Mortality trends for multiple sclerosis patients in Sweden from 1968 to 2012

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Abstract

Objective:

To assess trends in mortality and causes of death for patients with multiple sclerosis (MS) relative to those without MS in Sweden.

Methods:

Patients with an MS diagnosis in Sweden between 1964 and 2012 were identified with the Patient Register and the Multiple Sclerosis Register. For this cohort study, each patient with MS (n = 29,617) was matched with 10 individuals without MS (n = 296,164) on sex, year of birth, vital status, and region of residence at the time of MS diagnosis with the Total Population Register. The Causes of Death Register was used to identify causes of death. Cox proportional hazard models were constructed to assess whether risk of mortality was increased for patients with MS.

Results:

The hazard ratio (HR) for patients with MS was 2.92 (95% confidence interval [CI] 2.86–2.99) for all-cause mortality over the entire study period. The largest differences between the cohorts were death resulting from respiratory (HR 5.07, 95% CI 4.87–5.26) and infectious (HR 4.07, 95% CI 3.70–4.47) diseases. Overall and for each specific cause, there have been improvements for the MS group and a subsequent reduction in the HR. The HR decreased from 6.52 (95% CI 5.79–7.34) for the period of 1968 to 1980 to 2.08 (95% CI 1.95–2.22) for the time period of 2001 to 2012. An interaction between time period and MS exposure showed that the decrease in mortality over time was statistically significant, with a larger decrease for patients with MS than their matched comparators.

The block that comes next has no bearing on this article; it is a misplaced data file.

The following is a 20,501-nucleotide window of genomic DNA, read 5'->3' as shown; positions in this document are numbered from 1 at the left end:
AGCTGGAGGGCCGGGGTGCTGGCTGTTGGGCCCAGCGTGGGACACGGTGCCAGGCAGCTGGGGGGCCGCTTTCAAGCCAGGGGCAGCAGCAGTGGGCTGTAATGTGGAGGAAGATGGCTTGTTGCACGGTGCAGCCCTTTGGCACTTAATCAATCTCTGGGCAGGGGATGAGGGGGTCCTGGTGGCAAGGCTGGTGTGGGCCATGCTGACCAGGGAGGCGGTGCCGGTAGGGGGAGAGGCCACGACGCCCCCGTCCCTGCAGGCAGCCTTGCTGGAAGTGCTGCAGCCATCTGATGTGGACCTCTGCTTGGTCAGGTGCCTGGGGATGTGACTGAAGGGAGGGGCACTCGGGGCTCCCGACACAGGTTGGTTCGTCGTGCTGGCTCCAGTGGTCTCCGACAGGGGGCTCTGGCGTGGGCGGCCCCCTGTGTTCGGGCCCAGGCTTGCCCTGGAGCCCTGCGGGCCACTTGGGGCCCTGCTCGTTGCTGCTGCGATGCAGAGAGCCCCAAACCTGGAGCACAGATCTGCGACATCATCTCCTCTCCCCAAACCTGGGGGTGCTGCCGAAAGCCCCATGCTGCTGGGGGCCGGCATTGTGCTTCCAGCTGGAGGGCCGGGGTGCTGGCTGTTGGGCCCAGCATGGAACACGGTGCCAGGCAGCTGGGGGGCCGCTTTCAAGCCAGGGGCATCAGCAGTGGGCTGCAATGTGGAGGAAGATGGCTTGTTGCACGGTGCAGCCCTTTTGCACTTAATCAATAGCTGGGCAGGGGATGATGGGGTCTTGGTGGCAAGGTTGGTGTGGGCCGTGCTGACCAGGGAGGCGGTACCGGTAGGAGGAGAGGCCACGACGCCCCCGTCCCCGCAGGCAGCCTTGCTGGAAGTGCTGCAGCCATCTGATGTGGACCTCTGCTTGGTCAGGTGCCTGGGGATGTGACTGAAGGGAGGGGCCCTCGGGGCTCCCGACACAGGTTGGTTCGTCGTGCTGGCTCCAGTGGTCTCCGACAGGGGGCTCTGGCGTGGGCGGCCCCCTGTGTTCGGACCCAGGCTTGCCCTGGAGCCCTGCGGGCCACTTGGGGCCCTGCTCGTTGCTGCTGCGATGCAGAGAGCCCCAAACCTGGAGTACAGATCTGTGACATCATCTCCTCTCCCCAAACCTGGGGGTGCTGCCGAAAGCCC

Conclusions:

There has been a substantial improvement in mortality overall and for each specified cause of death for patients with MS compared with individuals without MS; however, large differences still remain.

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